The hospital where 46 staff were sent home in case of coronavirus.
After a woman with coronavirus gave birth to triplets in Guadalupe, Zacatecas, last week two of the babies died and 46 members of the hospital’s medical staff were sent home to self-isolate due to fears they may have been exposed to the virus.
The 29-year-old woman from Sombrerete traveled to the Zacatecas Women’s Hospital after she started going into premature labor on May 6, Health Ministry spokesman Jesús Gerardo López Longoria said.
The woman showed no signs of coronavirus when she was admitted.
Medical staff attempted to inhibit labor as the pregnancy was not to term, but were unsuccessful.
As labor progressed into Friday, doctors opted to perform a cesarean section and the three premature infants were sent to the hospital’s neonatal intensive care unit, where two of them died.
All three babies tested negative for coronavirus; the two who died perished from pulmonary insufficiency due to their premature birth.
After surgery, medical staff noticed that the woman’s blood oxygen levels were low and tested her for coronavirus. The results came back positive.
The woman was transferred to another hospital’s dedicated Covid unit where she remains in stable condition.
However, during the four days she was at the Women’s Hospital the patient came into contact with many hospital personnel.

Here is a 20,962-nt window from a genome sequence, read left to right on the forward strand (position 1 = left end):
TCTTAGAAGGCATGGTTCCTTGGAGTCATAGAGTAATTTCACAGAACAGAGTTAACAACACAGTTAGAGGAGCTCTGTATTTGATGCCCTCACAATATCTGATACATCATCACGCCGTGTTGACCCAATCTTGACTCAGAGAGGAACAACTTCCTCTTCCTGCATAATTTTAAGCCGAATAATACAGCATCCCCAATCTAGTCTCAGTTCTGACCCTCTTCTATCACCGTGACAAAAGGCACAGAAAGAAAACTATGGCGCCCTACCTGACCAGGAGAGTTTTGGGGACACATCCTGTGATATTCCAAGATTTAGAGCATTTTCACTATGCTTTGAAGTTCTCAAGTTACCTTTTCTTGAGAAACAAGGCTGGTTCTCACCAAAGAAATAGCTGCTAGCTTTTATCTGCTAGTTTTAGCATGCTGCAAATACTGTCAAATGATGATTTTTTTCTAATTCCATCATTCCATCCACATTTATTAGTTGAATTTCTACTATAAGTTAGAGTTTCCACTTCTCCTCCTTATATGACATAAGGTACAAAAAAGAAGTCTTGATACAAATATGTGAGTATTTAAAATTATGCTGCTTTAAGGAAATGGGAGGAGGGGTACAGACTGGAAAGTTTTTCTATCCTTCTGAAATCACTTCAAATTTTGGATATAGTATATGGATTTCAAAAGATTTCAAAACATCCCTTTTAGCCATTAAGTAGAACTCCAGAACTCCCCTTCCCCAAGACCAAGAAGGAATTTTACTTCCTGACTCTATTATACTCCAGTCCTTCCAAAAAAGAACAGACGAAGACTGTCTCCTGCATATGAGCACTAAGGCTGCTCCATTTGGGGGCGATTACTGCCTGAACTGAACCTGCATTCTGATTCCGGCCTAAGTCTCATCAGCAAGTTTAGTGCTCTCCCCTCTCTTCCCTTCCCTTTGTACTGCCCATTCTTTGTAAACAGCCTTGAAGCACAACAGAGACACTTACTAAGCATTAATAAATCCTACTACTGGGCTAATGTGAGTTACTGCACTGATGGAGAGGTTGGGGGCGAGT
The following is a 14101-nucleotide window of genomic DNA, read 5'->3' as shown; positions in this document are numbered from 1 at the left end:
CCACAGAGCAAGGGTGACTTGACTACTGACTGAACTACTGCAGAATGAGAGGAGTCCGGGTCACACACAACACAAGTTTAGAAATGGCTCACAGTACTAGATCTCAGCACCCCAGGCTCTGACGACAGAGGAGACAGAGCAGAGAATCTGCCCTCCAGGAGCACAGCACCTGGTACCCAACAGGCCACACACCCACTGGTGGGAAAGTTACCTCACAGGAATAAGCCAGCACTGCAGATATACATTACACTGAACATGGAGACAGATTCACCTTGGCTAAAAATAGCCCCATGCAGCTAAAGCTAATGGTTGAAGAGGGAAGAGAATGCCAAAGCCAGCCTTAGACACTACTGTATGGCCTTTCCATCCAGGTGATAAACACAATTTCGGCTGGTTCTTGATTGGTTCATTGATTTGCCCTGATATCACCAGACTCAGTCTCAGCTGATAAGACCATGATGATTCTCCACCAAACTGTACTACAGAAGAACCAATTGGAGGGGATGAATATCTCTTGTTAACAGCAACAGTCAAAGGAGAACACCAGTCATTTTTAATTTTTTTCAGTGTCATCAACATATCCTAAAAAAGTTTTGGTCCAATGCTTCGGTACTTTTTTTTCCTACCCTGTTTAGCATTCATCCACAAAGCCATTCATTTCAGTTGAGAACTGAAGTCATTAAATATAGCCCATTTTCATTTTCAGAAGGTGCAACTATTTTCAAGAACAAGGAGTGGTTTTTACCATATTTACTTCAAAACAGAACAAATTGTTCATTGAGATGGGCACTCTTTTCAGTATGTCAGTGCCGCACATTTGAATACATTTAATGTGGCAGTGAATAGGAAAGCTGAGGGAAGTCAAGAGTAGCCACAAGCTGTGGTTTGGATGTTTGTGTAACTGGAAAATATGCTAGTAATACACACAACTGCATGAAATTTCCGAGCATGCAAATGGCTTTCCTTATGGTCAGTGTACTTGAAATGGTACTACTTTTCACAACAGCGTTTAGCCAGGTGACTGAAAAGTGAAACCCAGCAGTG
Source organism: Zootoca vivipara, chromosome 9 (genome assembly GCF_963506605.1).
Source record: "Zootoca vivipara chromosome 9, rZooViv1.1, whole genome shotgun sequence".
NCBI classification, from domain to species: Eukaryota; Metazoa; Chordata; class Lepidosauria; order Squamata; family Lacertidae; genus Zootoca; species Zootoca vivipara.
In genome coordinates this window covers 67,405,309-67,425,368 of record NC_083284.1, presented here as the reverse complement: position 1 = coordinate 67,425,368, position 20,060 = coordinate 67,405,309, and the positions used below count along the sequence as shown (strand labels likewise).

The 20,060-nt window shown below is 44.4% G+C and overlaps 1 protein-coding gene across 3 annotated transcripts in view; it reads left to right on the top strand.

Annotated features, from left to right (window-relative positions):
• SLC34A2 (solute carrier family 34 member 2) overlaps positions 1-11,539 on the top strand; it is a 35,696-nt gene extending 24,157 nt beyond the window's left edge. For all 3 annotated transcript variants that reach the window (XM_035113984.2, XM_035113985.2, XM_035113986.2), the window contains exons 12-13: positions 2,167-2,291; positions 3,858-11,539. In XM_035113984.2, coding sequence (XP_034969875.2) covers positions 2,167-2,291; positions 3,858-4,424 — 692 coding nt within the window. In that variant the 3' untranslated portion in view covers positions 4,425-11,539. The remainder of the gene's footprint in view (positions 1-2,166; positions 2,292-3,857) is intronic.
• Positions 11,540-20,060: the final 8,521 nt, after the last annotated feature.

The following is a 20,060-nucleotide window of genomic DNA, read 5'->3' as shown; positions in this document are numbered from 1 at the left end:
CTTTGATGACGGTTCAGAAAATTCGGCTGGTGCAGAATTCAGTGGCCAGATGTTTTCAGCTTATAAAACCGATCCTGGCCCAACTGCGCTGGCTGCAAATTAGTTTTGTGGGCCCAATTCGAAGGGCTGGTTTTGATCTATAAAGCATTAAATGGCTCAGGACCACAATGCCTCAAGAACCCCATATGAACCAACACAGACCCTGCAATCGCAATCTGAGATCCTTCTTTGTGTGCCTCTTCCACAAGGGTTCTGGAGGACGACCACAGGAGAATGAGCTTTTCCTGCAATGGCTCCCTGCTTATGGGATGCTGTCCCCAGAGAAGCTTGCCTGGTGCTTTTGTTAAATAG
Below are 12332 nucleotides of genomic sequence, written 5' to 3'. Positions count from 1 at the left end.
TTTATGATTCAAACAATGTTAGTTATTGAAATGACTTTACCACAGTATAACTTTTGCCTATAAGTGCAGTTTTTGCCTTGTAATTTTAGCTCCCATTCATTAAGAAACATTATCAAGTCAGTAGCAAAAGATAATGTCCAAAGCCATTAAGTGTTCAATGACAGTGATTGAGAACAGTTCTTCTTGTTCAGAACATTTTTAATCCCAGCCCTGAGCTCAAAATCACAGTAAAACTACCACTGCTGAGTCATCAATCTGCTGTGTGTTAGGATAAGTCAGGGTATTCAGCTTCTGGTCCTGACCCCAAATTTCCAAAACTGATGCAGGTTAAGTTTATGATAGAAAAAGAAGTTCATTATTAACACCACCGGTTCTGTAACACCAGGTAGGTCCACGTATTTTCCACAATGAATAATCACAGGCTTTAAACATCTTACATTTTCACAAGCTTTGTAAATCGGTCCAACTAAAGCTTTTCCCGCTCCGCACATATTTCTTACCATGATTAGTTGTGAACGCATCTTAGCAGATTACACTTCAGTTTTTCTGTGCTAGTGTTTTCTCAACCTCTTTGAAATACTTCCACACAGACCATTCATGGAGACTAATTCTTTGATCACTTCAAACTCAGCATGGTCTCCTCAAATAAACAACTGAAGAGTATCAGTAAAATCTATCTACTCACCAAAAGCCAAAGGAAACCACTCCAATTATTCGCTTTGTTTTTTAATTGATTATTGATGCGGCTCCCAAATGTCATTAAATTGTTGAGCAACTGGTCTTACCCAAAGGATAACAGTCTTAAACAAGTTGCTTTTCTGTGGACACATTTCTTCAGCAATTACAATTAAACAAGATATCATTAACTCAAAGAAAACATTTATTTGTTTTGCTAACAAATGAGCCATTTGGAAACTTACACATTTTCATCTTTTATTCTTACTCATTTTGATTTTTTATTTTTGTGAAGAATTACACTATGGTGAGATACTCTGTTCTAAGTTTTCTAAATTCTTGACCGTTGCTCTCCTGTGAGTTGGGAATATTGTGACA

As a result, three obstetrician-gynecologists, 16 nurses, an x-ray technician, two orderlies, three janitors and 21 medical residents have been asked to self-isolate at home until Friday when they will be tested for the coronavirus before being allowed to return to work. None has reported symptoms thus far. The Ministry of Health has sent 15 nurses to help cover for those in quarantine.
Although the Women’s Hospital does not treat coronavirus patients, staff know that they could come into contact with asymptomatic patients at any time.
“Being a medical unit, the risk exists and health personnel know it. No one on the staff can say that they are not informed about the disease and its scope,” López said.
He called the experience a teaching moment and an opportunity “for the hospital to review protocols and ensure that they do not have weaknesses in the processes so that a similar event does not occur.”